Sunday, March 13, 2011

Recipe: Simply Seared London Broil

London Broil is another meat that is very easy to prepare both indoors and out.  It can be served as a main dish, sliced thin for sandwiches, or even thinly sliced and paired on top of a caesar salad.  This recipe shows you a simple and delicious way that can work in any of the above ideas.  As I only cook for myself this recipe only uses a 1 to 2 pound London Broil, if you are using a larger one cooking times might vary.

You will need:
One 1-2 pound London Broil
Garlic Powder

Begin by substantially salting the london broil, the salt is important to make a crust on the meat that will add incredible flavor.  Next add the pepper, garlic powder and paprika and gently rub into the meat.  On the stove heat a large skillet with a little oil over high heat (if numbered, 9; if not on high).  When the pan is hot add the meat.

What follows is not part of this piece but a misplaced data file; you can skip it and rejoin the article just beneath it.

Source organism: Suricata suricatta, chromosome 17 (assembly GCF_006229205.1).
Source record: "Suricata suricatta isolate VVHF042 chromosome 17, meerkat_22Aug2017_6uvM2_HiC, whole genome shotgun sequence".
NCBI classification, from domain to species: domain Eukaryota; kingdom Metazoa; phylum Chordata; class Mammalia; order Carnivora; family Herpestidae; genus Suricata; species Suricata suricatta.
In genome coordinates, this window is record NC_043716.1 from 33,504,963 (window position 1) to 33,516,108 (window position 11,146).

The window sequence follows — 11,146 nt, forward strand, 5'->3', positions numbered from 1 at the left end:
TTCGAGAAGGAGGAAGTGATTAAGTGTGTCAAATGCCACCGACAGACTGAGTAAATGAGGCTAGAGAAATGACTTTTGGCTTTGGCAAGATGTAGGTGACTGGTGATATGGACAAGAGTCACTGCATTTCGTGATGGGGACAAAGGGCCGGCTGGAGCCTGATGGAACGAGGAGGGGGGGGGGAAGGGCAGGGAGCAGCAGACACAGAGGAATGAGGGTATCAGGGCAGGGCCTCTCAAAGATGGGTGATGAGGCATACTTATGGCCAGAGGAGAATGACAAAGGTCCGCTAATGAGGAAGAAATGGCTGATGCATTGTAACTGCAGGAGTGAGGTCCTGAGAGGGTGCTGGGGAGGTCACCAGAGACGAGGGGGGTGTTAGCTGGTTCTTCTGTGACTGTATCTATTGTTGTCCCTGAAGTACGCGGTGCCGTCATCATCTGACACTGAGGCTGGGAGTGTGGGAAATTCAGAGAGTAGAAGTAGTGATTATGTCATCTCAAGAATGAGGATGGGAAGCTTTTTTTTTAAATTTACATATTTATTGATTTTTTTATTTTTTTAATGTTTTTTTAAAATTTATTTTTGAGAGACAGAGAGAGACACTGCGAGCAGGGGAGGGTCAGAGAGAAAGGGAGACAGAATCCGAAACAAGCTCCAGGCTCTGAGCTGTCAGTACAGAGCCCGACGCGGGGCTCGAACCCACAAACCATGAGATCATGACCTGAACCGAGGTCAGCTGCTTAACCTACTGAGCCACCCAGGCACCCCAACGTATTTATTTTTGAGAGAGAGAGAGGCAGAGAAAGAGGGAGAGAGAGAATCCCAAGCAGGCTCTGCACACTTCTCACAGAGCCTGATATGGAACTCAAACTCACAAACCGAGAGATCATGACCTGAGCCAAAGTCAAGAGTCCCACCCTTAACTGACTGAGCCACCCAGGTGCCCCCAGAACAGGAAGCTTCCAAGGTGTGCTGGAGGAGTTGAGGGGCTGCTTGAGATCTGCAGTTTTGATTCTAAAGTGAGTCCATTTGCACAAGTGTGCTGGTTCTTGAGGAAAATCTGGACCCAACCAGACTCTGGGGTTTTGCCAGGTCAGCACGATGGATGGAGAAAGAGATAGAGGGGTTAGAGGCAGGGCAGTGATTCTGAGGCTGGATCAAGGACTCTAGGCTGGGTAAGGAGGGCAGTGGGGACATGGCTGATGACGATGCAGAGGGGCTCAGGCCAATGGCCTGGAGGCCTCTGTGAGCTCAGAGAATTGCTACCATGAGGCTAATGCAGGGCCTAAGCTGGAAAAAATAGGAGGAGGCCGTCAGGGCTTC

This next part is important, once the meat is in the pan don't pick it up and flip it around.  By leaving the meat still you will create the crust that you are after.  

For rare/medium rare cook the meat 7-8 minutes per side.
For medium cook the meat 8-9 minutes per side.  

When you flip the meat you may think the outside is burned but that is just the spices that have cooked into the crust giving a great flavor boost to the meat.  

After you have cooked the meat on both sides wrap the meat in foil and allow it to sit for 15 minutes.  This allows the juices in the meat to redistribute and stay in the meat when you cut it.  

Friday, March 11, 2011

Recipe: Pasta with Peanut Sauce

Here is another easy pasta dish that tastes great and can be ready in around 20 minutes.  A few days ago I showed you how to make a simple peanut sauce.  In this recipe that sauce becomes a coating for whole wheat pasta, a protein of your choice, and cooked frozen vegetables.